The Queen's Corgis and Other Breeds at Risk of Extinction

Some dog breeds with low registration numbers are at risk of disappearing.

Posted Nov 04, 2013

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Queen Elizabeth greets Winnipeg Corgi Club members

Corgis have been a part of the Royal family since 1933 when George VI saw one in a local kennel and brought it home. It was understood that Dookie belonged to the whole family, however on her eighteenth birthday the Queen was given a Corgi of her own, named Susan. That dog became the matriarch of the canine dynasty which has been at Buckingham palace ever since, and even accompanied Elizabeth and Philip on their honeymoon. Over her life the Queen has owned more than 30 Corgis. Currently she has two Corgis, Willow and Holly. A third, Monty, who appeared with the Queen and Daniel Craig in the spectacular James Bond presentation at the Olympics, has since died. 

One might expect that the association of the Pembroke Corgi with the Queen would guarantee its popularity. This often appears to be the case. For example, on her visits to Canada when Elizabeth stopped at the cities of Halifax and Winnipeg, members of the local Corgi Clubs lined the streets with their dogs. This seemed to please the Queen and she would often stop to say hello to some of the owners and pet their dogs.

Yet it seems that having a royal connection is not sufficient to guarantee the viability of a dog breed. The British Kennel Club keeps a "vulnerable native breeds list" on which dogs that have fewer than 300 registrations in a year are noted. With only 241 registrations in the last year, the Pembroke Corgi is now on the list. The decline in the number of Pembroke Corgis is believed to be a result of a number of major breeders giving up after the Animal Welfare Act came into force a few years ago. The problem was that it enforced a ban on tail docking. Many breeders feel that the presence of the tail has spoiled the look of the dog and that is all why they have ceased producing new puppies.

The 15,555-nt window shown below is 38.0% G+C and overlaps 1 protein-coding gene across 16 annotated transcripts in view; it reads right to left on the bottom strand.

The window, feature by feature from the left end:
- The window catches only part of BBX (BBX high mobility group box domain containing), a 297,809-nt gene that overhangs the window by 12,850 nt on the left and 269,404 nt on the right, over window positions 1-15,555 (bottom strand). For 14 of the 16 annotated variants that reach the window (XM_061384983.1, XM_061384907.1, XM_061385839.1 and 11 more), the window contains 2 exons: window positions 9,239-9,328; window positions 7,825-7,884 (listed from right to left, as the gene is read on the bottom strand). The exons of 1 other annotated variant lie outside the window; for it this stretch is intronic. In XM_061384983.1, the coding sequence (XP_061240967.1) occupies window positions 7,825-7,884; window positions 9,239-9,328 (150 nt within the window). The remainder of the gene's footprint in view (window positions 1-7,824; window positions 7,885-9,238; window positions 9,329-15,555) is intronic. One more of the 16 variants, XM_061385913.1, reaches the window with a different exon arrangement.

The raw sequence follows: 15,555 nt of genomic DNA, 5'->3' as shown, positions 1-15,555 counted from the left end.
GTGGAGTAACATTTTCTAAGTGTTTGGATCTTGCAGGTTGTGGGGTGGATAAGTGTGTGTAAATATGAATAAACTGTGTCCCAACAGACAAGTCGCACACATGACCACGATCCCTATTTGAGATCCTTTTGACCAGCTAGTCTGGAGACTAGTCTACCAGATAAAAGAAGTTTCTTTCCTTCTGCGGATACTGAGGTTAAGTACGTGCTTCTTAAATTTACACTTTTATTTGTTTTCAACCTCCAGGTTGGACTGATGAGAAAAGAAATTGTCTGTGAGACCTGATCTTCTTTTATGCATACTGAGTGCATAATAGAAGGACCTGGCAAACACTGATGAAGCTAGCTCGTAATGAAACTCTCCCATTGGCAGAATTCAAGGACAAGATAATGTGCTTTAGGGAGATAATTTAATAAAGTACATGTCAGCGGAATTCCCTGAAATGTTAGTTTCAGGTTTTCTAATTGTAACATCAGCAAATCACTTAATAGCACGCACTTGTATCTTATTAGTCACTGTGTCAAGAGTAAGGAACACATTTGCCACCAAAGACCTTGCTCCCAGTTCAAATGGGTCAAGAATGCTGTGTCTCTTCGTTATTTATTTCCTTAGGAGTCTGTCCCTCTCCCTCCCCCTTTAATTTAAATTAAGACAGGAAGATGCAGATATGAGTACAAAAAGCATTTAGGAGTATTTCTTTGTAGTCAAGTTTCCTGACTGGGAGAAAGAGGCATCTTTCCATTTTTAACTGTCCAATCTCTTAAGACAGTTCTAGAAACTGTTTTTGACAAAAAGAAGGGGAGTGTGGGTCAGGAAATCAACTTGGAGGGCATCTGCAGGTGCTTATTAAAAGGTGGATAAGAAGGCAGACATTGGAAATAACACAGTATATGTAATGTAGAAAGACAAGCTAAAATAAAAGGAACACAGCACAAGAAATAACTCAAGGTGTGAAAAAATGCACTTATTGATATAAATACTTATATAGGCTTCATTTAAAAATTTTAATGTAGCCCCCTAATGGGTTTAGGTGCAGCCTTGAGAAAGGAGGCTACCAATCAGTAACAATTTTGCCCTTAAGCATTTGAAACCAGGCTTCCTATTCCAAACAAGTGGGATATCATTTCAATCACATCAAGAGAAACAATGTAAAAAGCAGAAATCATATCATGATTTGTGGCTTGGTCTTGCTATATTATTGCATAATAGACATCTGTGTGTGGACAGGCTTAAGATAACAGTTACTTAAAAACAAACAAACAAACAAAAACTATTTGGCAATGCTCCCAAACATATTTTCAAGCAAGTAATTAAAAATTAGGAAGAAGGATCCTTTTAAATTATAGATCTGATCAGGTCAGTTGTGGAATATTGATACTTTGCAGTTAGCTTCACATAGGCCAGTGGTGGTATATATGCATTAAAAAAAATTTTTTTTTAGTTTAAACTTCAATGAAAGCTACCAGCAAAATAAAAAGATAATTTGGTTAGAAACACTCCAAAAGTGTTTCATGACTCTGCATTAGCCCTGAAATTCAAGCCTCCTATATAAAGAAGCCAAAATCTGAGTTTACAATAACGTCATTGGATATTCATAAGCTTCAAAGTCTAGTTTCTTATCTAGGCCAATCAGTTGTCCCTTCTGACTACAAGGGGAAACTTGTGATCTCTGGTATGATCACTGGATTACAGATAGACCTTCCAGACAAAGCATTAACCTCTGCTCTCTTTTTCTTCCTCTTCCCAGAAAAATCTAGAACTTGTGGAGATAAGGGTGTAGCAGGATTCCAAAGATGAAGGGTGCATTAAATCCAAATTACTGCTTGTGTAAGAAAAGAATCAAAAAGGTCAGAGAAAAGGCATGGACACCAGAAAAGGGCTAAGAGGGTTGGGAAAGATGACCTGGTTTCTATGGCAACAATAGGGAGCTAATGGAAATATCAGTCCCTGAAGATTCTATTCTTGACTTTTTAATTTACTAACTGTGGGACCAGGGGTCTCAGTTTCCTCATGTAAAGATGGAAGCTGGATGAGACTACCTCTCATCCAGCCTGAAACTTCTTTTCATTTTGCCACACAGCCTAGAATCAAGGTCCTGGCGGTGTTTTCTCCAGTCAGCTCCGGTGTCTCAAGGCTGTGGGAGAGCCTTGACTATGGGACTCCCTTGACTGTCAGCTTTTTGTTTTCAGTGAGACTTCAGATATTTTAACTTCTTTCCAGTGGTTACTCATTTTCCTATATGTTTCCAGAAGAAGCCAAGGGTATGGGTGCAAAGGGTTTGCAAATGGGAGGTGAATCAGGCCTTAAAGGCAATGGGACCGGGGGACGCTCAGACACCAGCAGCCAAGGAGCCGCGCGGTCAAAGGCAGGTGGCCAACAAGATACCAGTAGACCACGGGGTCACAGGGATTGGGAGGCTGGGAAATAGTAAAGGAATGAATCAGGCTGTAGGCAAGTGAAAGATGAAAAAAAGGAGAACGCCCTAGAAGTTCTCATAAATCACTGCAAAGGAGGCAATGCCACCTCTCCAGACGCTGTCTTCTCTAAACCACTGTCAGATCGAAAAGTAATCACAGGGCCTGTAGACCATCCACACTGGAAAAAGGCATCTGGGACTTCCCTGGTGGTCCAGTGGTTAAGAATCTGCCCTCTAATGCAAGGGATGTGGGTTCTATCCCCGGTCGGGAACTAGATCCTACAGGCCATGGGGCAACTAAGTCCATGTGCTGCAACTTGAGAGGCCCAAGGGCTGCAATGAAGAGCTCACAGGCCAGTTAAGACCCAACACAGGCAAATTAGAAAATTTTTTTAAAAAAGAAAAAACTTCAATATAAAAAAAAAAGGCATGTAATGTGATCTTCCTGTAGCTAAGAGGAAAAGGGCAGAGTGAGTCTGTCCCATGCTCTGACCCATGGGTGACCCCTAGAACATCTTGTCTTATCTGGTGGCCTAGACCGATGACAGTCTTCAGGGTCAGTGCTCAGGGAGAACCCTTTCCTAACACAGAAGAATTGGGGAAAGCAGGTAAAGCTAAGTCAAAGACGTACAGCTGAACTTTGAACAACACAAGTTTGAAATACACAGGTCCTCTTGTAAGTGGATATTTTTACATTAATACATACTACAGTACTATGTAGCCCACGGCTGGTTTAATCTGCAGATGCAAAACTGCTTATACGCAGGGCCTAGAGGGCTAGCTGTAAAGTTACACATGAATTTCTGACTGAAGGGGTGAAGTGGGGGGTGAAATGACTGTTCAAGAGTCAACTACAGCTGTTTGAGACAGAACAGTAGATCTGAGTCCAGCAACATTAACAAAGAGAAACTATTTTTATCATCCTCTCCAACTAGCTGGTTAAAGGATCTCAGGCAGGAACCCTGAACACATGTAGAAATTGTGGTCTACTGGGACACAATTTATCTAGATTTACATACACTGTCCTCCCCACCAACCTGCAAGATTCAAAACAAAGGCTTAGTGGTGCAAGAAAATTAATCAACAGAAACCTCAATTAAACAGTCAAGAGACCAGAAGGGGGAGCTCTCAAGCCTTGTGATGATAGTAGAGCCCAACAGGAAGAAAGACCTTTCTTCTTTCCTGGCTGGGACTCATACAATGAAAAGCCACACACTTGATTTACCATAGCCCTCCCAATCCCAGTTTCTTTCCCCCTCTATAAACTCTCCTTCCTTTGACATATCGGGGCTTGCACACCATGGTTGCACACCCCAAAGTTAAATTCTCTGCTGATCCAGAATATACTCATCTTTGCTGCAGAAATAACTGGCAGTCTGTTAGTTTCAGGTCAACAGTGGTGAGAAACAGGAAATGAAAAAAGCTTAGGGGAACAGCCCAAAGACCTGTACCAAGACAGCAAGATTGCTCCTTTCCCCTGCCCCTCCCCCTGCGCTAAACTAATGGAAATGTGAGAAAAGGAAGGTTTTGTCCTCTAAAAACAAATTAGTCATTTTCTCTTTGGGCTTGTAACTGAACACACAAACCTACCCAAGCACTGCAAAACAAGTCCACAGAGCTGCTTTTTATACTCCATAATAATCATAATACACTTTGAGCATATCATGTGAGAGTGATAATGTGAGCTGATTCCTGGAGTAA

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Alfred Hitchcock and one of his Sealyham Terriers

The Kennel Club is concerned with protecting and preserving those breeds of dogs which are British and Irish origin and they began compiling the vulnerable breed list in 2003. The largest number of dogs on the list comes from the Terrier group. The most marked drop in popularity is that of the Sealyham Terrier. This was the breed of dog favored by the movie director Alfred Hitchcock. When he got his first Sealyham Terrier in 1938 there were 1084 Sealyhams registered, but now annual registrations average 60 dogs or less.

otterhound dog extinction vulnerable pet british ban


The Otterhound, was extremely popular for centuries from the time of Henry VIII when they were kept in packs, like foxhounds. However the British ban on otter hunting sounded the death knell of this breed. A world wide count of the number of Otterhounds managed to find fewer than a thousand dogs. The British and Irish a Dog Breeds Preservation Trust noted that that made the Otterhound "twice as rare as the Giant Panda". 

Here is the list of those breeds of dogs that are considered to be "vulnerable" or "at risk" by the Kennel Club:

  • Deerhounds
  • Greyhounds
  • Otterhounds
  • Irish Red & White Setters
  • Clumber Spaniels
  • Field Spaniels
  • Irish Water Spaniels
  • Pembroke Welsh Corgis
  • Sussex Spaniels
  • Miniature Bull Terriers
  • Dandie Dinmont Terriers
  • Smooth Fox Terriers
  • Glen of Imaal Terriers
  • Irish Terriers
  • Kerry Blue Terriers
  • Lakeland Terriers
  • Manchester Terriers
  • Norwich Terriers
  • Sealyham Terriers
  • Skye Terriers
  • Welsh Terriers
  • Smooth Collies
  • Lancashire Heelers
  • Cardigan Welsh Corgis
  • English Toy Terriers (Black & Tan)

Stanley Coren is the author of many books including: The Wisdom of Dogs; Do Dogs Dream? Born to Bark; The Modern Dog; Why Do Dogs Have Wet Noses? The Pawprints of History; How Dogs Think; How To Speak Dog; Why We Love the Dogs We Do; What Do Dogs Know? The Intelligence of Dogs; Why Does My Dog Act That Way? Understanding Dogs for Dummies; Sleep Thieves; The Left-hander Syndrome

Copyright SC Psychological Enterprises Ltd. May not be reprinted or reposted without permission